1939: The Crosley Parlor Radio

The Crosley Parlor Radio

Crosley Parlor Radio Temple St. 1939 001

 The 1939  Crosley Prestotune 12 Parlor Radio (in Ed’s Office, 2011)

          In 1939, shortly after my grandfather Felix died, we moved into the house he built on Temple Street in Fitchburg. It was a handsome, eight room cape, in a neat and tidy neighborhood. It came with a shady porch in both front and back, and a large yard for kids to play in.

To commemorate the event, my father bought a parlor radio: a 1939 Crosley Prestotune 12, a floor radio with push button station selector, It had AM radio, Short Wave, and Police Scanner capabilities. It had an illuminated dial, powerful speakers, and was housed in a handsome maple cabinet. He paid over $300.00 for it at the time, which is what you’d pay, in today’s dollars, for a home entertainment center. And, of course, that’s exactly what the Crosley was at the time.

It was extremely reliable. I remember we just had to cover that illuminated dial with newspapers during air raid drills in World War II.

I grew up in front of that radio. It sat in the parlor, across from the Baldwin upright piano, and seemed to be on all day. My mother would listen to music, news, and soap operas during the morning and afternoon while she did her housework. I learned all about the travails of  “One Man’s Family,” the wisdom of “Ma Perkins,”  and “The Romances of Helen Trent: (because)..a woman is 35, or older, need not mean that romance in life is over…” My grandmother was convinced all the stories were true. My mother followed Helen’s virtuous adventures closely. I wondered why a woman of 35 would think about romance anyway. She was old enough to be my mother.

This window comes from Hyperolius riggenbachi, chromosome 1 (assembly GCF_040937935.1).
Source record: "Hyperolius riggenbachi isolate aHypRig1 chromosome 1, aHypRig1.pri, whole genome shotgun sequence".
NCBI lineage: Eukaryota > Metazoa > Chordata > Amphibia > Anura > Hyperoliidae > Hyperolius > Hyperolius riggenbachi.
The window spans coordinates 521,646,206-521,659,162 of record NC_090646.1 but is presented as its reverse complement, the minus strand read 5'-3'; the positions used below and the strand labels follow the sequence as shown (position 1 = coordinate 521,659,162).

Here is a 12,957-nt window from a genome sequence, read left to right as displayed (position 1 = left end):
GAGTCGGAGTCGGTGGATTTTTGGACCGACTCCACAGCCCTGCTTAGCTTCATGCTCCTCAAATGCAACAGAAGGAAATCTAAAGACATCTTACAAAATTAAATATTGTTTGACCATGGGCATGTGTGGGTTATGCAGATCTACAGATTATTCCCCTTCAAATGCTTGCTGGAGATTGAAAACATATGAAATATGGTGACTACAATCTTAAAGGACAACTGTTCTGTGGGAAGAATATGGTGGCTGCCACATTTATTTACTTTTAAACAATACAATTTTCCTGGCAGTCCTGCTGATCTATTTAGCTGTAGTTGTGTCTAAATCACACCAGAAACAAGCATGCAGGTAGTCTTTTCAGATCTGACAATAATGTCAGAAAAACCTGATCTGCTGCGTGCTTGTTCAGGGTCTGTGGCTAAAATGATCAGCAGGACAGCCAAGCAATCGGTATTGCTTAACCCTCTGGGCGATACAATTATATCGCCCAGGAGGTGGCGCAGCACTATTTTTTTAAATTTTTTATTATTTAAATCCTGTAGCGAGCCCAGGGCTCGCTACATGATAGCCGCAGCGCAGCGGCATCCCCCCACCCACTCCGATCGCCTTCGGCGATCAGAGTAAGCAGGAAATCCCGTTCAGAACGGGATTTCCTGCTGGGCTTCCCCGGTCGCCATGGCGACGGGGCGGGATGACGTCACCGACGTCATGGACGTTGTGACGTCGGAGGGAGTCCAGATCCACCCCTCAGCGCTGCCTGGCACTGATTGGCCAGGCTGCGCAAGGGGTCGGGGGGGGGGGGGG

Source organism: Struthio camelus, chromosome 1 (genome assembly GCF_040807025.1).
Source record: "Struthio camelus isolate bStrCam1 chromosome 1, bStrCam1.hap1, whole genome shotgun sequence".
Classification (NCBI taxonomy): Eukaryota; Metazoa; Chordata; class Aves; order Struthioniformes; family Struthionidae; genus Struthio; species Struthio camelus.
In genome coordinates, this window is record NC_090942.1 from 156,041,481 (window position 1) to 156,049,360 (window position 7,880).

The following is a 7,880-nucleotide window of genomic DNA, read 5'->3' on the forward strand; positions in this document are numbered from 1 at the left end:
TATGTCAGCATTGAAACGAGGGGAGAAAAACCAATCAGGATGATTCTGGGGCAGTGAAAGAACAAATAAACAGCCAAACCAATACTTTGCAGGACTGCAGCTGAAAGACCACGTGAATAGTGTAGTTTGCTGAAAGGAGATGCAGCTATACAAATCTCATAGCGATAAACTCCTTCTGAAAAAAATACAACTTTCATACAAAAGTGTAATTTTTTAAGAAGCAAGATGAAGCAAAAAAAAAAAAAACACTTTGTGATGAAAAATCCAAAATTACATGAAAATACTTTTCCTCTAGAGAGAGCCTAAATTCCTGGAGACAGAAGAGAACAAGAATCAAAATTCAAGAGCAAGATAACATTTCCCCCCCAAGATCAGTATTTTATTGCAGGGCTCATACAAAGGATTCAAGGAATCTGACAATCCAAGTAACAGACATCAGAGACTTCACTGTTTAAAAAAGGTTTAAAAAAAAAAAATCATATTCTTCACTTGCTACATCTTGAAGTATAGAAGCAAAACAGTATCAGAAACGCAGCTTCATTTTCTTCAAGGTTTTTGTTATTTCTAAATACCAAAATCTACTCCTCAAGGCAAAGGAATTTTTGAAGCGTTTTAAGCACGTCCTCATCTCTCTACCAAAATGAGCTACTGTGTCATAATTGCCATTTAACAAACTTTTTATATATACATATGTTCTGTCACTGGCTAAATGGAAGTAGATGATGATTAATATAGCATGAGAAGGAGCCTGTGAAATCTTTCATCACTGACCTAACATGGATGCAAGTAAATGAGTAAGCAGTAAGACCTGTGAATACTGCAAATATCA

I took over in the early evening when the kids’ shows were on and faithfully followed the likes of Buck Rogers, Superman, and Tom Mix. They were often in serial format, so I dared not miss today’s installment, or I’d be lost trying to pick it all up tomorrow.

When my father came home from work, and over the dinner hour, the Crosley chattered softly in the background with both local and national news. Sports and weather were blessedly brief: Today’s scores and tomorrow’s weather.

In the evening we listened to comedies like Jack Benny, Burns & Allen, Bob Burns (“The Arkansas Traveler”), and the joke telling show, “Can You Top This?” Musicals were also important in our household, and in addition to Bing Crosby and other popular singers, we listened to my father’s two favorite shows: “The Voice of Firestone,” (he really enjoyed tenors), and “Paul LaValle’s Band of America.” The latter featured a brass band of 48 pieces (“Forty-Eight Stars – Forty-Eight States!”) playing Sousa marches. My father turned it up so loud, my mother would have to close the windows and doors of a summer’s night in deference to the neighbors.

On Sundays, I never missed “The House of Mystery,” and ‘The Shadow.” The latter was my favorite and I pretended that it didn’t terrify me so my father would leave it on.

The Crosley seemed indestructible. It carried us through World War II with front line reports from Edward R. Murrow and once, on a Sunday afternoon with short wave, we heard Winston Churchill speaking live to the English people. My Uncle George, a combat veteran of World War I, said: “Imagine that. We’re hearing Churchill as he speaks from England. Back in my war, the Lord Himself could have spoken from Jerusalem and we wouldn’t have heard about it for a month.”

After World War II, we were all into phonograph records: First came the brittle and easily breakable acetate 78 rpms (revolutions per minute); then the smaller, plastic 45 rpms, and finally the larger vinyl 33 1/3 rpm albums. All we needed was a phonograph. My father solved  that problem too. He put an input jack on the backside of the big Crosley, and bought a three-speed phonograph that we could play through the radio. It was awesome. No tinny little phonograph here. When you played a record through the Crosley, you could take the roof off. My friends came over to listen afternoons after school. My mother could handle that okay; but we didn’t do it too often when my father was home. He could take just so much of Spike Jones and His City Slickers, Phil Harris patter songs, and Frank Sinatra’s crooning to the bobby-soxers who adored him. Thank Heaven this was long before we got caught up in Rock & Roll.